Do you worry that your medical caregivers might be messing up? If not, don’t feel bad. Nearly three quarters of the population feel that way. Unfortunately, they have good reason to. Where there’s smoke, there’s usually fire.
A recent survey by Wolters Kluwer (a medical care journal and software provider) showed that approximately 35% of patients know that they or a loved one have encountered medical error.
Naturally, it is difficult to be sure how many of the other 70% have encountered error and just don’t know it-yet. But it is telling that 21% of patients know that they have been misdiagnosed by physicians.
Over half of the patients (56%) made sure to get second opinions on their diagnoses. Given a 1-in-5 mis-diagnosis error, this is an excellent idea.
In fact, even when you are happy with your doctor’s diagnosis (or lack thereof), it is a smart idea to get a second opinion. This is especially true where major illness is concerned.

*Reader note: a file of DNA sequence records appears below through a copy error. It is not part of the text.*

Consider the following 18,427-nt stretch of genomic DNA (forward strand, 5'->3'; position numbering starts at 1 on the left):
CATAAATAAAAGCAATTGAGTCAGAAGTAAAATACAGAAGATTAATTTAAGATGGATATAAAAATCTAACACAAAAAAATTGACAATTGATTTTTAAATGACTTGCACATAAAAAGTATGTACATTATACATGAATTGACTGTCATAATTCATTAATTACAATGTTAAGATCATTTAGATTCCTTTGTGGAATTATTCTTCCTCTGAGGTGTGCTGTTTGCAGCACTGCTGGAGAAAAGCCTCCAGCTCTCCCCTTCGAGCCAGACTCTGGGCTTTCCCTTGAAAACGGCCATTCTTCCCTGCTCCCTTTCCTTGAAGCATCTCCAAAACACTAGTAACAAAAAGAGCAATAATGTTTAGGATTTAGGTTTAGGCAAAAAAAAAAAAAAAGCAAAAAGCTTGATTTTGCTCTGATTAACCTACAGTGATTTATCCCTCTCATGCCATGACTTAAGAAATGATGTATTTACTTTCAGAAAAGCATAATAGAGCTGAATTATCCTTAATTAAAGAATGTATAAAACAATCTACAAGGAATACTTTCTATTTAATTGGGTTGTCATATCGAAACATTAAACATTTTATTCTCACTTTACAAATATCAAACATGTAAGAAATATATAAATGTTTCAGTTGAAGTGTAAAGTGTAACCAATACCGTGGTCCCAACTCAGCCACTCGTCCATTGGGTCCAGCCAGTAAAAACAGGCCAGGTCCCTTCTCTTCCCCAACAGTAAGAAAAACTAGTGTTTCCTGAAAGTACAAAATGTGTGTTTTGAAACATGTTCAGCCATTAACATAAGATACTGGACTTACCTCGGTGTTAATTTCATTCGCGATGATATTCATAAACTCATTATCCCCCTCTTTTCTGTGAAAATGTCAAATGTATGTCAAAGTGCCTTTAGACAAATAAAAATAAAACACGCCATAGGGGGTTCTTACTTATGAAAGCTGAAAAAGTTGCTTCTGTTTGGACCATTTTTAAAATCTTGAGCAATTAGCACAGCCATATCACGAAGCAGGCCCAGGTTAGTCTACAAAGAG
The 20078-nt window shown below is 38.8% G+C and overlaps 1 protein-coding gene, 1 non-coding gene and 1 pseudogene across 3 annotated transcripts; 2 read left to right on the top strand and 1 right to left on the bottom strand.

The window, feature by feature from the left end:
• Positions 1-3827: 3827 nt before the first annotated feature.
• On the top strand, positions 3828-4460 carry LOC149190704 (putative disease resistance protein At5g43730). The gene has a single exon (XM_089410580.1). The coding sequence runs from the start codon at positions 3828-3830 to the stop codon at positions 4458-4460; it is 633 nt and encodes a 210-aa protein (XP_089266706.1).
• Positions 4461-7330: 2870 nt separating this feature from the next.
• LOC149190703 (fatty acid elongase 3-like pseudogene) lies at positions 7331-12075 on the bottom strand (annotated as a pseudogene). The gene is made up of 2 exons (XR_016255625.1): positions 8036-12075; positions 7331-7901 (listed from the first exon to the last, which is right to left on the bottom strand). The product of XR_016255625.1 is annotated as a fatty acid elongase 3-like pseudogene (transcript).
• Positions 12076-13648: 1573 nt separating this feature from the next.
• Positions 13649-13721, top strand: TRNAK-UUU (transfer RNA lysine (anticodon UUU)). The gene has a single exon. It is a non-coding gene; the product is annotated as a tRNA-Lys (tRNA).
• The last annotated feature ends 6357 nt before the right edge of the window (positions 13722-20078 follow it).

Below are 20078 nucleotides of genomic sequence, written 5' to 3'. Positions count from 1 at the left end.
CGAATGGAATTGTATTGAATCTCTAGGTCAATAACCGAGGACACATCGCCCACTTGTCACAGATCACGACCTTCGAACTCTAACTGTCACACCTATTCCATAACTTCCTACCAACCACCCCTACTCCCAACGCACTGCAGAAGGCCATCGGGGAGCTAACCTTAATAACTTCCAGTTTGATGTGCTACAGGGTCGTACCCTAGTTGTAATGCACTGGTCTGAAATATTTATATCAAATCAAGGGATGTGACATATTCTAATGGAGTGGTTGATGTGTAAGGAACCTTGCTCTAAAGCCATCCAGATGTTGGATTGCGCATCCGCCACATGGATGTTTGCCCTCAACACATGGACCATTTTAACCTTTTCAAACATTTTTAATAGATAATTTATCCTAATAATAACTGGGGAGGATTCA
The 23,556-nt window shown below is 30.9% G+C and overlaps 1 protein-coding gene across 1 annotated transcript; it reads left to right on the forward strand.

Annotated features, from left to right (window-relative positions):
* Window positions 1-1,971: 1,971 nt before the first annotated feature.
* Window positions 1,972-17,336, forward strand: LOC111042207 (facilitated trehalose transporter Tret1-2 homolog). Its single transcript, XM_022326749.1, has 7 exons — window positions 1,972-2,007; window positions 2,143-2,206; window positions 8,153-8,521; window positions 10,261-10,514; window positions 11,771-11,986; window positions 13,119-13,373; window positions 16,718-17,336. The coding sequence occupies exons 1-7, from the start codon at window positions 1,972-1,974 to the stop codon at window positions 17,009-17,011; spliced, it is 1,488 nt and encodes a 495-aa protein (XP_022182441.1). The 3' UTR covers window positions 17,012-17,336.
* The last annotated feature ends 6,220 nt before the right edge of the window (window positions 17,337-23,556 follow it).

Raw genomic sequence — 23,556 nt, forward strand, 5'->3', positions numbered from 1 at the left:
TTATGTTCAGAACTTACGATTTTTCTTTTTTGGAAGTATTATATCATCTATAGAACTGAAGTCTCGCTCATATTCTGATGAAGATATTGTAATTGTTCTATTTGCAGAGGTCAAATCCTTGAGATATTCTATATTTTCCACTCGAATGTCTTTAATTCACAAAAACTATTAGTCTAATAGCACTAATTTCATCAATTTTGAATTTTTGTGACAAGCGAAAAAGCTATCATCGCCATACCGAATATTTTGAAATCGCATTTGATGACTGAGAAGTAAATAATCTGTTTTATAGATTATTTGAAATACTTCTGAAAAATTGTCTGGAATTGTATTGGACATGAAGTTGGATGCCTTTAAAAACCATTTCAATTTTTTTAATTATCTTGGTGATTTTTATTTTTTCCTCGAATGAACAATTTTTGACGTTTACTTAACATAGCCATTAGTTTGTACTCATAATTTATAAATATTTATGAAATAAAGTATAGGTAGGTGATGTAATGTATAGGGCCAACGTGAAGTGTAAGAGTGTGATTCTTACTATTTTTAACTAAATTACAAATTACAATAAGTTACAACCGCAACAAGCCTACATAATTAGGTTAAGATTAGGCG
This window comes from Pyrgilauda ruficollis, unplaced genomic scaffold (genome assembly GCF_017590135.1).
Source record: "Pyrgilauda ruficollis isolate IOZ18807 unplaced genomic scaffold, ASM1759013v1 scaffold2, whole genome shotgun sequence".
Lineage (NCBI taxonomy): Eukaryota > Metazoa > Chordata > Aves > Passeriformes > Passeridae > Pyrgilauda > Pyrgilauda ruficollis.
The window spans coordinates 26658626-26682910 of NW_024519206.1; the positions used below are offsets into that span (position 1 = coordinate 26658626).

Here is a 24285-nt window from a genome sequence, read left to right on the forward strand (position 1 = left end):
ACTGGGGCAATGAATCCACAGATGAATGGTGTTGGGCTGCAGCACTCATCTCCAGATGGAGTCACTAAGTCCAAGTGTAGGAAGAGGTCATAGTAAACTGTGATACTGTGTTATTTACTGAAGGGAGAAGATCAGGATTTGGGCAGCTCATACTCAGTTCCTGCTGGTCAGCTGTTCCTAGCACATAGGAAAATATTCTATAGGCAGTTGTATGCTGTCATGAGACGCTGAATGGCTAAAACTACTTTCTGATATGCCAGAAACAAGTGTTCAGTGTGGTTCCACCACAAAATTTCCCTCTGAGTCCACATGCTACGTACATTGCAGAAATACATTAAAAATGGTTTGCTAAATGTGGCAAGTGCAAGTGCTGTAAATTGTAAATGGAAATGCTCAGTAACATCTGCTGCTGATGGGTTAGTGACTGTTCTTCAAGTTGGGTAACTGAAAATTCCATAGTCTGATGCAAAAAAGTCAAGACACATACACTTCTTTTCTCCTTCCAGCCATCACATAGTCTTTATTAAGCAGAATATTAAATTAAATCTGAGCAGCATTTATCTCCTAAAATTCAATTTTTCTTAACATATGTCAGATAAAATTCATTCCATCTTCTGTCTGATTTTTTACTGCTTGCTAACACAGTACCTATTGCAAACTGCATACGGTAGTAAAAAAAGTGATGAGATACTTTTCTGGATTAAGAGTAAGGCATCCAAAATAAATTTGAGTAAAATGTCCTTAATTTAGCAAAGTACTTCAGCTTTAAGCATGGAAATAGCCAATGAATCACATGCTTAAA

Other good ways to avoid medical error include:
- Before surgery, ask how many times your surgeon has performed the operation.
- Look for feedback about your surgeon online.
- Find online forums where people discuss the procedure you’re about to have. This may give you a good idea of how satisfied patients are afterwards. Just be aware that especially happy or unhappy patients may be more vocal than average.
- Ask friends, family, and colleagues/co-workers if they have any recommendations when it comes to a specialty physician of the type you’re seeing.
It’s also a good idea to ask your general practitioner or family doctor about good medical websites. There is plenty of confusing, conflicting, and just plain wrong medical information going around online.
Studies show that the more informed a patient is, the less likely he or she is to encounter medical malpractice. Don’t be afraid to ask your surgeon tough questions. Also, when you have an important procedure in your future, make sure you are well-armed with accurate knowledge. And make sure your surgeon knows it!